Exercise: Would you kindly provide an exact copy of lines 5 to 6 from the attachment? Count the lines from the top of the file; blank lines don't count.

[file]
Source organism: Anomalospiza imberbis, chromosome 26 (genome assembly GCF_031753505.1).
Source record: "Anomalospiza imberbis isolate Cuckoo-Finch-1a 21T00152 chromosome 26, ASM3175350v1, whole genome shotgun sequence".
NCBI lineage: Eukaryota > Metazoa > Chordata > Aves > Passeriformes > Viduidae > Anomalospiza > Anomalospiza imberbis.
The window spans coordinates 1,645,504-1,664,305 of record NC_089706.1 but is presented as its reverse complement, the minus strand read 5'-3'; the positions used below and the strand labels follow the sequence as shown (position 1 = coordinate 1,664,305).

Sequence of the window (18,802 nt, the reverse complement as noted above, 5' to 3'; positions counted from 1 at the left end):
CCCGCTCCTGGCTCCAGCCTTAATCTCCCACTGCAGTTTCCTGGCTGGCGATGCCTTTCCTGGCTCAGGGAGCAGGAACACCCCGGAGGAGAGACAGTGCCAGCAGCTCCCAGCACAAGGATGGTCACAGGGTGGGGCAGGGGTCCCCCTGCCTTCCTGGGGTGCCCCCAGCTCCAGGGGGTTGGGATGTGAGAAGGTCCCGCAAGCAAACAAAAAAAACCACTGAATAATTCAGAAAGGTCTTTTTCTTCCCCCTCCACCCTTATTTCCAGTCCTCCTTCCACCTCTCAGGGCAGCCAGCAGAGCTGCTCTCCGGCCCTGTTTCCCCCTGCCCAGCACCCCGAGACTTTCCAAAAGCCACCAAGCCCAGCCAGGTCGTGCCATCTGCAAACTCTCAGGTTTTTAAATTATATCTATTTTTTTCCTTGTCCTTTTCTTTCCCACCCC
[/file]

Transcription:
Sequence of the window (18,802 nt, the reverse complement as noted above, 5' to 3'; positions counted from 1 at the left end):
CCCGCTCCTGGCTCCAGCCTTAATCTCCCACTGCAGTTTCCTGGCTGGCGATGCCTTTCCTGGCTCAGGGAGCAGGAACACCCCGGAGGAGAGACAGTGCCAGCAGCTCCCAGCACAAGGATGGTCACAGGGTGGGGCAGGGGTCCCCCTGCCTTCCTGGGGTGCCCCCAGCTCCAGGGGGTTGGGATGTGAGAAGGTCCCGCAAGCAAACAAAAAAAACCACTGAATAATTCAGAAAGGTCTTTTTCTTCCCCCTCCACCCTTATTTCCAGTCCTCCTTCCACCTCTCAGGGCAGCCAGCAGAGCTGCTCTCCGGCCCTGTTTCCCCCTGCCCAGCACCCCGAGACTTTCCAAAAGCCACCAAGCCCAGCCAGGTCGTGCCATCTGCAAACTCTCAGGTTTTTAAATTATATCTATTTTTTTCCTTGTCCTTTTCTTTCCCACCCC